The differences in nutrients intake observed between supplemented fat and control diets resulted from the chemical composition of these diets and from the decrease in dry matter intake, which was greater for cows fed CSFA. Allen (2000) evaluated several studies using different fat sources in lactating cows diets, and observed that diets containing calcium salts of fatty acids determined greater decrease of DM intake compared to other fat sources, like free oils, oilseeds and animal fat (Moallem et al., 2007). According to the NRC (2001), generally, the addition of calcium salts of fatty acids in diets of dairy cows results in linear decrease of dry matter intake.

When different fat sources are evaluated, different responses are expected according to the type and level of inclusion of the fat supplement in the diet. For diets containing 5 to 6 % of ether extract (diet DM basis) according to NRC (2001), the addition of oilseeds and partially hydrogenated FA reduces feed intake. The addition of tallow, yellow fat and calcium salts of fatty acids also results in negative effect with linear decrease of DMI. However, change in feed intake, followed by decrease in milk fat content and reduction of ruminal digestion of fiber, are indicators that ruminal fermentation was altered with the addition of fat in the diet, what can probably be justified by the higher energy density and the higher digestibility of the lipid fraction (table III) for these diets.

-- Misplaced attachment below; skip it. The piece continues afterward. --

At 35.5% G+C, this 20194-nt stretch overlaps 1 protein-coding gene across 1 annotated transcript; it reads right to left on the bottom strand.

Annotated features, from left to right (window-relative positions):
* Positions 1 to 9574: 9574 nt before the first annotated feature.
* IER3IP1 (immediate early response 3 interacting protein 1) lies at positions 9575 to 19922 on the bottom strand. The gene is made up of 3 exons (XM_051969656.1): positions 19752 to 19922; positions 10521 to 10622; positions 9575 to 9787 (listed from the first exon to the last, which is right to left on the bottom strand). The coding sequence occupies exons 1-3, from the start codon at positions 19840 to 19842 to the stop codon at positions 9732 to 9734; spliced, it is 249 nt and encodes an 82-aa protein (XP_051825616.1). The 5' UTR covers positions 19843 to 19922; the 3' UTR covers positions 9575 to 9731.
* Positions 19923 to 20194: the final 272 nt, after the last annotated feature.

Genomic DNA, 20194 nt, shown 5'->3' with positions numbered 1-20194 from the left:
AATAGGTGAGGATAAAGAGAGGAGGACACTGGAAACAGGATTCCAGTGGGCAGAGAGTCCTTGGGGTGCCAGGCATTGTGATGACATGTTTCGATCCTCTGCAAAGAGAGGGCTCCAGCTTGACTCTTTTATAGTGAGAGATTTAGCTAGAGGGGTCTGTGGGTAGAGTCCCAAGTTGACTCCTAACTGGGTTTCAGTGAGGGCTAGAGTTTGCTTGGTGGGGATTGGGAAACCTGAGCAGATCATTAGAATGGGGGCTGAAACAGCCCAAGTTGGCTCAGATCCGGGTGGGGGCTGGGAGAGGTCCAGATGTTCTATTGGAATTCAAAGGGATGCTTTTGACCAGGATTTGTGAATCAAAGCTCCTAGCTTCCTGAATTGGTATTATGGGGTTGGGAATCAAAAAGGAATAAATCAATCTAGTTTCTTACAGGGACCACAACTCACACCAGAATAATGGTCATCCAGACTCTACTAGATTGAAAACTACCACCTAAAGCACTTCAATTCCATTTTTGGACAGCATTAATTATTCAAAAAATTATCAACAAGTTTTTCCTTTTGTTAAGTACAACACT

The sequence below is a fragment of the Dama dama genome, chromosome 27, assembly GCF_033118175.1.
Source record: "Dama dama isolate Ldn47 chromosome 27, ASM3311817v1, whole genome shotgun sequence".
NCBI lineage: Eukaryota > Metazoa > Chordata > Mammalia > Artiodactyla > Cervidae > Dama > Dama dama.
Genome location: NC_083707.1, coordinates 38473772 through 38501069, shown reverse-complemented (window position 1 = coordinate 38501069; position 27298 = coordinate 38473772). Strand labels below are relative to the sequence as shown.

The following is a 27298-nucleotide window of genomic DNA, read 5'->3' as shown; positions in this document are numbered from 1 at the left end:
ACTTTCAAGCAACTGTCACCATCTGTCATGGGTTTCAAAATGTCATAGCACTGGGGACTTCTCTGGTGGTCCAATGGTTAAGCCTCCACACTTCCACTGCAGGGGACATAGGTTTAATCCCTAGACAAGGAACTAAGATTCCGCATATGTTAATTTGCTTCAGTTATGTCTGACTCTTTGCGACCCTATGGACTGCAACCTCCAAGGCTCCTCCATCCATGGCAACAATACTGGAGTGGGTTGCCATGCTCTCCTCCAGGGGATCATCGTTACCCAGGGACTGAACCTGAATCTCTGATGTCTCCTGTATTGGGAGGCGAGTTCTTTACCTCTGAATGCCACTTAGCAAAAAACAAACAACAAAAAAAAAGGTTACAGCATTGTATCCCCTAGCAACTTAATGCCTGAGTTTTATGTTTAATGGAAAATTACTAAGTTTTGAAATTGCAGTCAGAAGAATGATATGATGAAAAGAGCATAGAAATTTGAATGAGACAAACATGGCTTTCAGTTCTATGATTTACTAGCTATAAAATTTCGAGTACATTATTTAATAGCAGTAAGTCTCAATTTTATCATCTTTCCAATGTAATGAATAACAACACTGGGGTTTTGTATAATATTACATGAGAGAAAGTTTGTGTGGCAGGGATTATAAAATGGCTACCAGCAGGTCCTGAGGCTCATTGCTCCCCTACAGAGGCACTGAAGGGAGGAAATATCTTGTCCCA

Although, there are many studies about the effects of fat supplementation for lactating cows, the mechanisms by which this supplementation influences intake are not yet fully elucidated, but there are strong evidences that fat effect rumen fermentation, intestinal motility, acceptability of diet, release of intestinal hormones, regulatory mechanisms that control food intake and the limited capacity of ruminants to oxidize fatty acids, are the main reasons for the intake inhibition (Allen et al., 2005).